Young, Loud and Snotty

Posted by Pete DeMola on 5. Jul 2010

BEIJING, JULY 5 -- "My girlfriend dumped me today because she thinks that I am a bad guy," said Zhao Kai as we sat on the stoop at D-22 and exhaled cigarette smoke into the stagnant, thick air.

"She thinks that I want to have sex with as many girls as possible," he mused. "I am a male animal."

"Who isn't?" I replied. "Aren't we all?"

He shrugged, got up and went back inside.

Zhao sings and plays rhythm guitar for a local band called Bedstars.

They are young and refreshing, churning out a brand of rock and roll that is more emotive than guarded; more focused on giant riffs and raw power than technical competence and subtlety.

It's a sloppy, sexy and wild-eyed permutation that channels the "Live Fast, Die Young" ethos of early-Rolling Stones, punk rock forerunners the Dead Boys and Johnny Thunders and Joyside, the highly-influential local band known as much for their Dionysus-worshiping lifestyle as their sound that started off as raw, three-chord punk and blossomed into mature rock and roll before their dissolution in late-2009.

"They don't play rock and roll -- they live rock and roll," Zhao said of the latter, one of his biggest influences alongside Stiv Bators and Johnny Thunders, the dead frontmen of the the Dead Boys and the Heartbreakers, respectively.

"I like the Jimi Hendrix Experience and the Yardbirds," said lead guitarist Lie Bo.

"They suck," said Zhao.

"We cannot be the second Joyside, so we will be the first Bedstars," added bassist Wang Chao.

Zhao first saw them at the 2003 MIDI Music Festival at Haidian Park, entering the festival grounds to find the band ripping into a cover of the Dead Boys' "All This and More."

"It was beautiful," he reminisced. "All the other bands were just playing: they were rock and rolling."

Bedstars are good at rock and rolling, too, even when they are playing to an empty room, like the gig tonight that went head-to-head with the Germany/Argentina World Cup showdown and the mass summertime student exodus.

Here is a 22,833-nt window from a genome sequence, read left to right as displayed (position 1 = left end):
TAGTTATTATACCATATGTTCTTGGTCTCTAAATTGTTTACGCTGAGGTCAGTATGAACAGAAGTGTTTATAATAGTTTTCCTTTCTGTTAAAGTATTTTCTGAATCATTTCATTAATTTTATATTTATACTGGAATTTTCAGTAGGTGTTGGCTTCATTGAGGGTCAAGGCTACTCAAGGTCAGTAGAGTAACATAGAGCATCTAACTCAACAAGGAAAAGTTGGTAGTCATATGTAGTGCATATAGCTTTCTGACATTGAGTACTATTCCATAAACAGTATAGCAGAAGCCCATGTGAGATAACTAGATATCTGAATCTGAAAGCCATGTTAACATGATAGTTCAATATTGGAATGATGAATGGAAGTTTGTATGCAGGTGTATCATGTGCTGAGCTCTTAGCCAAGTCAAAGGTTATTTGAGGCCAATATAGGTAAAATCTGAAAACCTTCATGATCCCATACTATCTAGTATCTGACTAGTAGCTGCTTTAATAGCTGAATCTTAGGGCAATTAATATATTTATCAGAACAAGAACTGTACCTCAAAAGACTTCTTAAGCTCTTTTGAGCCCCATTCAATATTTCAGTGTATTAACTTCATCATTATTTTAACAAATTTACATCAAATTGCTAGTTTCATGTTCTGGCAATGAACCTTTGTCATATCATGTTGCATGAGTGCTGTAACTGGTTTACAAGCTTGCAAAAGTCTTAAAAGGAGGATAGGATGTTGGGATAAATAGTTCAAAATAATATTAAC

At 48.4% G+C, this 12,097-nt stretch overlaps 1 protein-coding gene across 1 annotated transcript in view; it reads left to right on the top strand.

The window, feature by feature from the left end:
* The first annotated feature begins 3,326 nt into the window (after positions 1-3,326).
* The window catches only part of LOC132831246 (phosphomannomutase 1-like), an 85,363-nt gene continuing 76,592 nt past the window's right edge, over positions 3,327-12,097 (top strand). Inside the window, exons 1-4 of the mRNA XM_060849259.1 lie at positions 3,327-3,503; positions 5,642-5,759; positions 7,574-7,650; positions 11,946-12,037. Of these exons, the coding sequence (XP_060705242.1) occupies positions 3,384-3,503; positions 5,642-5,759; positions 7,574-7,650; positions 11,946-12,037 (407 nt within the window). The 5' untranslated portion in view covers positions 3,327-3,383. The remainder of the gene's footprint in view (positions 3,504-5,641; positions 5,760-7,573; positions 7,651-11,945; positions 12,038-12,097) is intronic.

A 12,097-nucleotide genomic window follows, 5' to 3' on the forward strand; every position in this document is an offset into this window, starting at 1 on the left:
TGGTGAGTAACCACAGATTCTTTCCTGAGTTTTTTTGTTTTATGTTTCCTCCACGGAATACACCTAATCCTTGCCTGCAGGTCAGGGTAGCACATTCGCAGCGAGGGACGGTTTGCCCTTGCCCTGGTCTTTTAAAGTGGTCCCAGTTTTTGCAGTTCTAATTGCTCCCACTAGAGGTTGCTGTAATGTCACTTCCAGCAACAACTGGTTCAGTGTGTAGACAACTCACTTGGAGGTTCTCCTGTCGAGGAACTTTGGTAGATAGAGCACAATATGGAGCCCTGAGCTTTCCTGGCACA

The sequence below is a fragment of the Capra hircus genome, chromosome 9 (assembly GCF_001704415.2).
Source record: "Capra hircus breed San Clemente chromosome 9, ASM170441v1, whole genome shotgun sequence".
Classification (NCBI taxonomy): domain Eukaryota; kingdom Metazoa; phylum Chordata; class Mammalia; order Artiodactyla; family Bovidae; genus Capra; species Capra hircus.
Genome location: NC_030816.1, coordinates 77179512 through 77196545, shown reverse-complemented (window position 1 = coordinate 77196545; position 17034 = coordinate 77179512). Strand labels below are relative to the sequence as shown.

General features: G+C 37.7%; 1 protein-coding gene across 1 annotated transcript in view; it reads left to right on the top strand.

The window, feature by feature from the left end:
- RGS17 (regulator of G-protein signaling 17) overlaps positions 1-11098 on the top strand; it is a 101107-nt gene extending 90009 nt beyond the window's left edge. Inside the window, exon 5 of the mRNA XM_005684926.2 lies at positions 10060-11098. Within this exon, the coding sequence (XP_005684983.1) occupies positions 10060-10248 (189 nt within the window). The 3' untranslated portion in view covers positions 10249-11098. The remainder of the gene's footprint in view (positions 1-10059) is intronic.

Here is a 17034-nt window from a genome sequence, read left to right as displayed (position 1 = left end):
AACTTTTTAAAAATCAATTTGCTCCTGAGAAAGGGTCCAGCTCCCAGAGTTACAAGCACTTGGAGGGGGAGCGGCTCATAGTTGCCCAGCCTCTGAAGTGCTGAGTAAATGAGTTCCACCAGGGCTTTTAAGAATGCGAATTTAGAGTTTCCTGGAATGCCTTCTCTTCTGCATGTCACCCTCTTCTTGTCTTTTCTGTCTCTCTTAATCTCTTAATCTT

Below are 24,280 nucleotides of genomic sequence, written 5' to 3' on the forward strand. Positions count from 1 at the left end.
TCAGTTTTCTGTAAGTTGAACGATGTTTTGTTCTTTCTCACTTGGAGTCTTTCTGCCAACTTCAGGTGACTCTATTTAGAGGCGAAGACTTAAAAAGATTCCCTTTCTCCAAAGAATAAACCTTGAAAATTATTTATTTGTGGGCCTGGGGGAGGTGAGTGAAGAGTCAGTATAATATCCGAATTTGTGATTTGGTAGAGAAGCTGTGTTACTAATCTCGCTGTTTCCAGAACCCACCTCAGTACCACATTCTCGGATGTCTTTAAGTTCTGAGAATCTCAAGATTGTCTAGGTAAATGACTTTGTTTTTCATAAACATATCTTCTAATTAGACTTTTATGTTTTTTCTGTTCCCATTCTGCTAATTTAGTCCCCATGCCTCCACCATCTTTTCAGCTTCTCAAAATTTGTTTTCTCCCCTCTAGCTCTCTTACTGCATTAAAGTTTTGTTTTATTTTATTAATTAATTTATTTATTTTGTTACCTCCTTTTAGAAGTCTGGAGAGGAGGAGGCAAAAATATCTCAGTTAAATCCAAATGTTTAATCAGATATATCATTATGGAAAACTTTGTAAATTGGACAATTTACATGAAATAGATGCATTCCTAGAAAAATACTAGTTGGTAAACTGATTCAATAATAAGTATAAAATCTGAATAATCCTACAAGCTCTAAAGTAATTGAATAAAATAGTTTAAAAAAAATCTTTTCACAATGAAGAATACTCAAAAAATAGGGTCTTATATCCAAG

"I was so high, I didn't care," said Wang. "This is our thing -- not the audience's thing."

The four of them sped through their thing -- a handful of smoldering originals bookended by the Stooges' "Search and Destroy" and New York Dolls' "Jet Boy" -- with no less energy as if they were, say, playing the Palladium.

With legions of groupies waiting in the wings.

Wang pulled down his tight red trousers, shook his bare ass at no one in particular and later, lubricated by a round of tequila shots, spit beer all over the singer/guitarist of Residence A as he led his band through a set of atmospheric and supercharged garage rock.

While Bedstars -- their drummer, until the end of this month, is Zhan Li -- have been around since last summer, they didn't start gigging hard until earlier this year.

"We had nothing to do and didn't want to stay indoors and jerk off all day," said Zhao, "so we started playing music."

"It's a sad and lonely way to live," he said. "Our music is about ourselves, only ourselves. And about absence and darkness."

A life without sex is very dark, he explained.

"I have to jerk off three times just before I leave the house in the morning," he mused. "And even then I have a hard-on when I walk down the street."

"Who doesn't?" I said. "Don't we all?"

Image: Zhan Li, Lie Bo, Zhao Kai and Wang Chao, taken with a camera phone on Sat, July 3.

Bedstars will perform on Fri, July 9 and Sat, July 17 at D-22.

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